Moving on to another type of biscuit, this time in Penang, you definitely don’t want to miss the tau sar piah. These little savoury nuggets are bite-sized biscuits of crumbly pastry filled with ground green beans. The tradition green bean flavour is obviously the best, but you can also find them with a variety of other fillings like red beans or pandan. The oldest shop in Penang – that has been selling tau sar piah for over 100 years – is Gee Hiang. They have a number of branches but the oldest is the one on Lebuh Pantai. You can also try Him Heang on Jalan Burma and Sheng Hiang on Kimberly Street. Of course, you might be able to find tau sar piah in other states, but Penang has the best.
6. Pewter products
One of the biggest names in the world for quality pewter is Malaysia’s very own Royal Selangor, a pewter company founded over 130 years ago by a pewtersmith who came to Malaya from China. Yong Koon started off making ceremonial items for Chinese prayer altars, but eventually ventured into European-style pieces when the British arrived, making everything from cigarette boxes to teapots. When the Japanese arrived, Yong Koon’s company, called Selangor Pewter back then, made sake sets for the Japanese army. Eventually in 1979, the Sultan of Selangor conferred Selangor Pewter the warrant of Royal Pewter.
Products made by Royal Selangor are the finest quality you can find in the industry and they make both classic designs to modern and pop culture items like Lord of The Rings chess sets and goblets.
You can find Royal Selangor stores around the country, including in KLIA and KLIA2 as well as the Kota Kinabalu International Airport. You can also buy their products online via the website, my.royalselangor.com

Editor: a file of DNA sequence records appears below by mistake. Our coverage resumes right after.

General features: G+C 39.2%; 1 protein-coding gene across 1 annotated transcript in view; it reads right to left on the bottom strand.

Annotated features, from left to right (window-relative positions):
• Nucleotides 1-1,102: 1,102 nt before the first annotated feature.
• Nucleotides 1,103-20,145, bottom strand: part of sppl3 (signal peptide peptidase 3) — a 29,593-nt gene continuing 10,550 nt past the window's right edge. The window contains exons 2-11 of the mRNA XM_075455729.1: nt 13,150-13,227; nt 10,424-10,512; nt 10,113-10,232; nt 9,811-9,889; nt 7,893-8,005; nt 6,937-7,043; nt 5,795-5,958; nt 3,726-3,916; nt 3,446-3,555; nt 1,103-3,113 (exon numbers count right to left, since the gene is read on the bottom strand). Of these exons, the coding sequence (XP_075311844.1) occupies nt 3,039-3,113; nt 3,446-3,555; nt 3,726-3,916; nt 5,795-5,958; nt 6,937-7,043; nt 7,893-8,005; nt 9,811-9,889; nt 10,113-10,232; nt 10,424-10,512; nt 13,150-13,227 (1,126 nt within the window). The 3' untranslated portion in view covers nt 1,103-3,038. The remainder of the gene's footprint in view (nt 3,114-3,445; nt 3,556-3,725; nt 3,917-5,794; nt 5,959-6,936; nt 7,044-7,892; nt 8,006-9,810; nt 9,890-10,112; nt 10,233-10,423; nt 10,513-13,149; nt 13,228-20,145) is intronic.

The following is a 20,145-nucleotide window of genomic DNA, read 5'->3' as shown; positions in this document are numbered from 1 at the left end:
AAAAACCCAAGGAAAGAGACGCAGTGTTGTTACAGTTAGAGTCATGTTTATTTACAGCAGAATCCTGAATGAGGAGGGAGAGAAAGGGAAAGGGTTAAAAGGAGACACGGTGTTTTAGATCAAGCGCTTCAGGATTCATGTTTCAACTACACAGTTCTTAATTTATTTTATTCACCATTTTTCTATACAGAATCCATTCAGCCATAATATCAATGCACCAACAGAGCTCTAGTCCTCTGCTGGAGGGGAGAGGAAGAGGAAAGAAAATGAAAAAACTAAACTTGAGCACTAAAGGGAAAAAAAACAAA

7. Durian everything
The king of fruits is a must try for anyone visiting this region – you’ll either love it or hate it. If you do like it (or if you think it’ll make for a good prank on someone you know) you can find plenty of durian-flavoured items like cookies and pastries in supermarkets and bakeries. You can also find durian-flavoured chocolate made by local chocolate company Beryl’s, which can be found in supermarkets nationwide.
A sweet, sticky snack popular in Melaka is called dodol. This toffee-like snack comes in two varieties –chewy and sticky or hard and crunchy. Dodol is made from coconut milk and palm sugar and is usually flavoured with pandan. You can also find durian-flavoured dodol. Making these sweet snacks is quite labour-intensive, so many people tend to just buy them. You can find them easily in Melaka around the Jonker Street area, especially during the festive season.
The sumpit is a traditional dart weapon used for hunting by the tribes of Sarawak. It is made out of belian – Bornean Ironwood – and is specifically used for faraway targets in the jungle, either on the ground or up in trees. The Sumpit is a difficult weapon to use and it takes plenty of practice and powerful lungs to blow the dart out of the hollow of the weapon. Often, the darts are coated in a natural poison to ensure the kill. Nowadays, you can buy sumpit as a souvenir (sans darts, probably) in Sarawak and some airport stores. You can even find some at the Handcraft Complex in KL and Langkawi.
Another tradition instrument, this time musical, that you can take home as a memory of your trip to Malaysia is the sape, a musical instrument from some tribes in Sarawak. The sape is a traditional lute of the Orang Ulu in Borneo, carved from a single piece of wood and reaching over a metre in length, decorated with geometrical and tribal designs. The sape can be a little heavy for a souvenir but if you have the luggage space, it’s a beautiful piece of functional art that represents the Bornean tribes of Malaysia.
Gamat is a species of sea cucumber that is rich in protein and has medicinal values. Many Malaysians use gamat for healing cuts, burns, and even toothaches. Processed gamat is available in liquid form known as air gamat or gamat water which can be consumed. You can also find gamat mixed with other oils in something known as minyak gamat or gamat oil which is used externally, often applied to the temples when experiencing a headache. The smell is quite potent, though, so you can use it sparingly.
What else would you take home with you as a souvenir? Let us know in the comments below!